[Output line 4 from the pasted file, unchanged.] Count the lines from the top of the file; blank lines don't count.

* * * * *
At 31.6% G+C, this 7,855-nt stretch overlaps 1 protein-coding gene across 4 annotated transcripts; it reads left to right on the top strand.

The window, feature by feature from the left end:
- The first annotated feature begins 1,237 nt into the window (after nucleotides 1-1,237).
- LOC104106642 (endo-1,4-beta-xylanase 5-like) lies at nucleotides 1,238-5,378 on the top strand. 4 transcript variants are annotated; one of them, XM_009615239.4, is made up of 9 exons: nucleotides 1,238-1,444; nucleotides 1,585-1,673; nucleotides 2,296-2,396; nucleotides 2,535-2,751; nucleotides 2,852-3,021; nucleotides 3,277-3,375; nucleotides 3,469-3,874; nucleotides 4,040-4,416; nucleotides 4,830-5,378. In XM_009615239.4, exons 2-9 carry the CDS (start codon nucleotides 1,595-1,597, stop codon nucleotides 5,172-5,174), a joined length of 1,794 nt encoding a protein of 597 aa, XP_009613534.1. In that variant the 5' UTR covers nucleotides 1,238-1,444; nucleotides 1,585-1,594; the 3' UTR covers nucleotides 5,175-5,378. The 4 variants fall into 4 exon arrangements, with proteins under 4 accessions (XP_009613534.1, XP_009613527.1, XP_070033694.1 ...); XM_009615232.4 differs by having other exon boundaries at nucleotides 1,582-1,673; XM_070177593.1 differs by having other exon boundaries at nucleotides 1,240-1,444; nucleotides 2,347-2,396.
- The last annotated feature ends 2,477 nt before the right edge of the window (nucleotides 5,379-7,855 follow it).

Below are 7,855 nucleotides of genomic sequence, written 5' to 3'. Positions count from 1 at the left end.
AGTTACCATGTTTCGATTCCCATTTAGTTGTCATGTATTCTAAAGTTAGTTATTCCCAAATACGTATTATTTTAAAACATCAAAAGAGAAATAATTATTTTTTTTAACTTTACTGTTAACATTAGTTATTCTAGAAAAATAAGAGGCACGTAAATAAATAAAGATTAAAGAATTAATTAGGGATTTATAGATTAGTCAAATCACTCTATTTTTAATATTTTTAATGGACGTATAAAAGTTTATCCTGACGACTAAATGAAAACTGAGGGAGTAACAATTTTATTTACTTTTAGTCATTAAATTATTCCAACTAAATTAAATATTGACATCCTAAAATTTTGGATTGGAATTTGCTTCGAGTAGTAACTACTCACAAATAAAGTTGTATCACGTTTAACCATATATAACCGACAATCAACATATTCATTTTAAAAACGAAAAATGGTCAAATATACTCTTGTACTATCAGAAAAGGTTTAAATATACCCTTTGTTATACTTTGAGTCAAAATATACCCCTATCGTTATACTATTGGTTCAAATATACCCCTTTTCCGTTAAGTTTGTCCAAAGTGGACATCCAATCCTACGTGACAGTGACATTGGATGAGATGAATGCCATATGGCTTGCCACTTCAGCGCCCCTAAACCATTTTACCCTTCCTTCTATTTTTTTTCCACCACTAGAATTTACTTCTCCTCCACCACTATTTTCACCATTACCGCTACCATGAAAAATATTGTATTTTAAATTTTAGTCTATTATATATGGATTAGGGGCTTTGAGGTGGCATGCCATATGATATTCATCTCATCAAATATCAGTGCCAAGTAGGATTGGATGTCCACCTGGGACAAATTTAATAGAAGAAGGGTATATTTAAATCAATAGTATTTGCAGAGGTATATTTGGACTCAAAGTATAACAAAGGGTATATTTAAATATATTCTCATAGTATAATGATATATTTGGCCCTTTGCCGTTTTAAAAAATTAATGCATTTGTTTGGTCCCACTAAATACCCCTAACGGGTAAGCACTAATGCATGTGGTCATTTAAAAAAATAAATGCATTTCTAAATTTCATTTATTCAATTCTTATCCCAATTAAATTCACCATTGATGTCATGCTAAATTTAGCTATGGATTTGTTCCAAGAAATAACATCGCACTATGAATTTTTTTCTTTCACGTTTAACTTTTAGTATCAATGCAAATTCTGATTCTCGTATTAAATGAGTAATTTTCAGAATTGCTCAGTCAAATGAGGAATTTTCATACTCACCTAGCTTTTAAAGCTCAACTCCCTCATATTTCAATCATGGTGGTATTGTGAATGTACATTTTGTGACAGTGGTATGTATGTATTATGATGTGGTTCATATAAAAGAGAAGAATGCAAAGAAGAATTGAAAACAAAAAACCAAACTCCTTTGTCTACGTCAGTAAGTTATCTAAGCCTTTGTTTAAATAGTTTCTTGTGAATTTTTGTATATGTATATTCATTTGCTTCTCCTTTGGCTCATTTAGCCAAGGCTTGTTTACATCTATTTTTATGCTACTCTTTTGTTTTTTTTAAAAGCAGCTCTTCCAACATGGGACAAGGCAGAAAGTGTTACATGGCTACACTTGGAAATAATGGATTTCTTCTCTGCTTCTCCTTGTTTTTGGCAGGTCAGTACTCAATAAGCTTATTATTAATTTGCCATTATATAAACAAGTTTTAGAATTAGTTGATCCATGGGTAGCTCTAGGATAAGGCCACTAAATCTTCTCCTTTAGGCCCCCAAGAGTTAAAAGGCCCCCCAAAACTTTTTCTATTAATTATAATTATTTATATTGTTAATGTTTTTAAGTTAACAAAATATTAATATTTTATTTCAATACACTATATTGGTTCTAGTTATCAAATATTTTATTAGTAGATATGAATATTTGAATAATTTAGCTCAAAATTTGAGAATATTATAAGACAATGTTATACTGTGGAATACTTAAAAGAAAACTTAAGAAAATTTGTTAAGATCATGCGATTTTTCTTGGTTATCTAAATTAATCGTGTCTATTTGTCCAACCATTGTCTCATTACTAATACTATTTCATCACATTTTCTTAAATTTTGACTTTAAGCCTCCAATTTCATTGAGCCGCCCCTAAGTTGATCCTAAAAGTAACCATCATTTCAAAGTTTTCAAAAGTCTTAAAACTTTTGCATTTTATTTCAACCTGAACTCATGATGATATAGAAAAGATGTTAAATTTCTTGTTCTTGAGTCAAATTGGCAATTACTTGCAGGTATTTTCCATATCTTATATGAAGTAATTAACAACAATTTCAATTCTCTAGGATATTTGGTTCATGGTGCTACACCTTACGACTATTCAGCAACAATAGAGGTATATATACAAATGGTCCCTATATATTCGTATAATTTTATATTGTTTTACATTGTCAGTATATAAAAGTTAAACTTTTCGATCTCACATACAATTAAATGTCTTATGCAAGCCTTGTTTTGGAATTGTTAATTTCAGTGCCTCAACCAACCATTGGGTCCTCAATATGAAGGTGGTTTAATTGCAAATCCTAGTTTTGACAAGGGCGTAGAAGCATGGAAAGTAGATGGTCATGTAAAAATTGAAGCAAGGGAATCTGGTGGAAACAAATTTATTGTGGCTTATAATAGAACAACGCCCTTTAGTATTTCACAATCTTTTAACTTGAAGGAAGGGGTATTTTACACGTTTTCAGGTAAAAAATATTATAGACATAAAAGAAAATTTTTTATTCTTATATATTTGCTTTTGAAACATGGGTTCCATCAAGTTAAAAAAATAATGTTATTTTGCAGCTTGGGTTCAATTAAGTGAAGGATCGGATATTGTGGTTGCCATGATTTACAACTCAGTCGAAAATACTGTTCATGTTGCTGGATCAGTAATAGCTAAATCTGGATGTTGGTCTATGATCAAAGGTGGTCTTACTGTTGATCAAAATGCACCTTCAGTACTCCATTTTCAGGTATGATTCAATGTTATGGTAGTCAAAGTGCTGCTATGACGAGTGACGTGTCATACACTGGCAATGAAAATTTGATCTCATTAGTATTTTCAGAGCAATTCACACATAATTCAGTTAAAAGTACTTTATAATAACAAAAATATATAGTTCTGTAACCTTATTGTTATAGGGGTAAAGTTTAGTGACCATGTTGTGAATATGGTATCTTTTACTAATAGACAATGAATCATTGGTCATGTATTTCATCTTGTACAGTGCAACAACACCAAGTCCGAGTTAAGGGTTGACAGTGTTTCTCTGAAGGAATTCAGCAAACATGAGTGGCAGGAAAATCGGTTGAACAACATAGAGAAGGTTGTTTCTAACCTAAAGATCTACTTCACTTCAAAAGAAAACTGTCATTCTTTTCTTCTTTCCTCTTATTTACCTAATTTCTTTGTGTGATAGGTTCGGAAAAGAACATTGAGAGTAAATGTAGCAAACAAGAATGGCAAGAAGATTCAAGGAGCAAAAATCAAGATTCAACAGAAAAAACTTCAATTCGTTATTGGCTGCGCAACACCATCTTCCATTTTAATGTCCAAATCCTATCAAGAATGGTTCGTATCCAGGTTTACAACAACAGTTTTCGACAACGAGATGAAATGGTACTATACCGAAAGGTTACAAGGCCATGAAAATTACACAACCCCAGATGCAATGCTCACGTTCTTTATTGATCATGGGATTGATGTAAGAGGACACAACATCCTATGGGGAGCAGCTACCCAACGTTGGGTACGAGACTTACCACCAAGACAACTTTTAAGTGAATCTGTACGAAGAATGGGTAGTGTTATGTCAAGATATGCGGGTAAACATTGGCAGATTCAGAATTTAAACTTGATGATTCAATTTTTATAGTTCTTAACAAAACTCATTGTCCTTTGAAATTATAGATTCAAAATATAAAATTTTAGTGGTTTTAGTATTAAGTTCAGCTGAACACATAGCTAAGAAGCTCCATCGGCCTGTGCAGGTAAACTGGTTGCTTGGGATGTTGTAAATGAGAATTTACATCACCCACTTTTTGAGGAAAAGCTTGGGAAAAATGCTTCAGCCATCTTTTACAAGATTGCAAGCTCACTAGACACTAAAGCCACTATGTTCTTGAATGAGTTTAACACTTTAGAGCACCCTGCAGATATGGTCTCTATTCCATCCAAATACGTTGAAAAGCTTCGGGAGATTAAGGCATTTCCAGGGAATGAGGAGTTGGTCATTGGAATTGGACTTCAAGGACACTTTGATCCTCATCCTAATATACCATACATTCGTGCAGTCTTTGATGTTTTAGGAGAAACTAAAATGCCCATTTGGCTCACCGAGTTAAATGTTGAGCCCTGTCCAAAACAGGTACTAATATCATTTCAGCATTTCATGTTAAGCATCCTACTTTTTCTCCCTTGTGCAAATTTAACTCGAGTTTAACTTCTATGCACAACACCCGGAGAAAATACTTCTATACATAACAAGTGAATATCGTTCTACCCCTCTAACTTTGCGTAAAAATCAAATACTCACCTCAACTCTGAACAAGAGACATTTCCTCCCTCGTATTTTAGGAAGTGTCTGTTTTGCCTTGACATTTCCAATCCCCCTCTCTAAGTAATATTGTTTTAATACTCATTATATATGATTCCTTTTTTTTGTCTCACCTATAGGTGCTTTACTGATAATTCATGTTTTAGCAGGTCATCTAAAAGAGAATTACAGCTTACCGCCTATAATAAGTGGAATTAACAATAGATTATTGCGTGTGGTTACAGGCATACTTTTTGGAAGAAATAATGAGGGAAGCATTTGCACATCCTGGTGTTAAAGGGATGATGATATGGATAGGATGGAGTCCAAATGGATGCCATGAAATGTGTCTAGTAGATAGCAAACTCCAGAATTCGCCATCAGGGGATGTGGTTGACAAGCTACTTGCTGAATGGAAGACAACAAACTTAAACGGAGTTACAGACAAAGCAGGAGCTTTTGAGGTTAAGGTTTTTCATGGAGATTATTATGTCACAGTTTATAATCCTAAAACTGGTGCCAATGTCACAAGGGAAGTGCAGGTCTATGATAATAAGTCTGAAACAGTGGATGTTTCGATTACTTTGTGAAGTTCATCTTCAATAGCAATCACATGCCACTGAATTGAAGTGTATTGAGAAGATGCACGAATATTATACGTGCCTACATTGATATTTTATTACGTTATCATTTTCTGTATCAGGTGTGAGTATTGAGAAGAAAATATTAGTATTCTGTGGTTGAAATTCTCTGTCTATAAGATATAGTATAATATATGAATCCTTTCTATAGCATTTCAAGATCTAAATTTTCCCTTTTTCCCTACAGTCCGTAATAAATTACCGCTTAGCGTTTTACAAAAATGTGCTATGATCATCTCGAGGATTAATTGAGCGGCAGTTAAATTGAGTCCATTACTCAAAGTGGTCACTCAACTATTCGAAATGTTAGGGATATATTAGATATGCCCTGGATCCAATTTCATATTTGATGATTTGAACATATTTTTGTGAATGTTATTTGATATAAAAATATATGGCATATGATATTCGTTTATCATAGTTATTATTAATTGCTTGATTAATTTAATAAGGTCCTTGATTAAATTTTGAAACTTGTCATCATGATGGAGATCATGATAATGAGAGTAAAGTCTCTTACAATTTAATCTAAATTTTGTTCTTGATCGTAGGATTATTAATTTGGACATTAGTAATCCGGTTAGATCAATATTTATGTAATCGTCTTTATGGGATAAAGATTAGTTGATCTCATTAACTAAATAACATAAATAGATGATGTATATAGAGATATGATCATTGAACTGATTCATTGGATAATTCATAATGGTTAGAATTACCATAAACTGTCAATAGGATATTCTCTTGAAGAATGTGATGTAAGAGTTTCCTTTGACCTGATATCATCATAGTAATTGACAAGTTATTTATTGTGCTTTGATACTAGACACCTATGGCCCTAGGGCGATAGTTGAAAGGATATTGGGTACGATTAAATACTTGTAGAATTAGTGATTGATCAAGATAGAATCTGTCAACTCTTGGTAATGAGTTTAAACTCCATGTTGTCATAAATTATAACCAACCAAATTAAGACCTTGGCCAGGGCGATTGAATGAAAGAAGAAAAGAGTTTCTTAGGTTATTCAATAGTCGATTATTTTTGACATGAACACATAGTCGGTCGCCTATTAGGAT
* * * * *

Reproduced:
- LOC104106642 (endo-1,4-beta-xylanase 5-like) lies at nucleotides 1,238-5,378 on the top strand. 4 transcript variants are annotated; one of them, XM_009615239.4, is made up of 9 exons: nucleotides 1,238-1,444; nucleotides 1,585-1,673; nucleotides 2,296-2,396; nucleotides 2,535-2,751; nucleotides 2,852-3,021; nucleotides 3,277-3,375; nucleotides 3,469-3,874; nucleotides 4,040-4,416; nucleotides 4,830-5,378. In XM_009615239.4, exons 2-9 carry the CDS (start codon nucleotides 1,595-1,597, stop codon nucleotides 5,172-5,174), a joined length of 1,794 nt encoding a protein of 597 aa, XP_009613534.1. In that variant the 5' UTR covers nucleotides 1,238-1,444; nucleotides 1,585-1,594; the 3' UTR covers nucleotides 5,175-5,378. The 4 variants fall into 4 exon arrangements, with proteins under 4 accessions (XP_009613534.1, XP_009613527.1, XP_070033694.1 ...); XM_009615232.4 differs by having other exon boundaries at nucleotides 1,582-1,673; XM_070177593.1 differs by having other exon boundaries at nucleotides 1,240-1,444; nucleotides 2,347-2,396.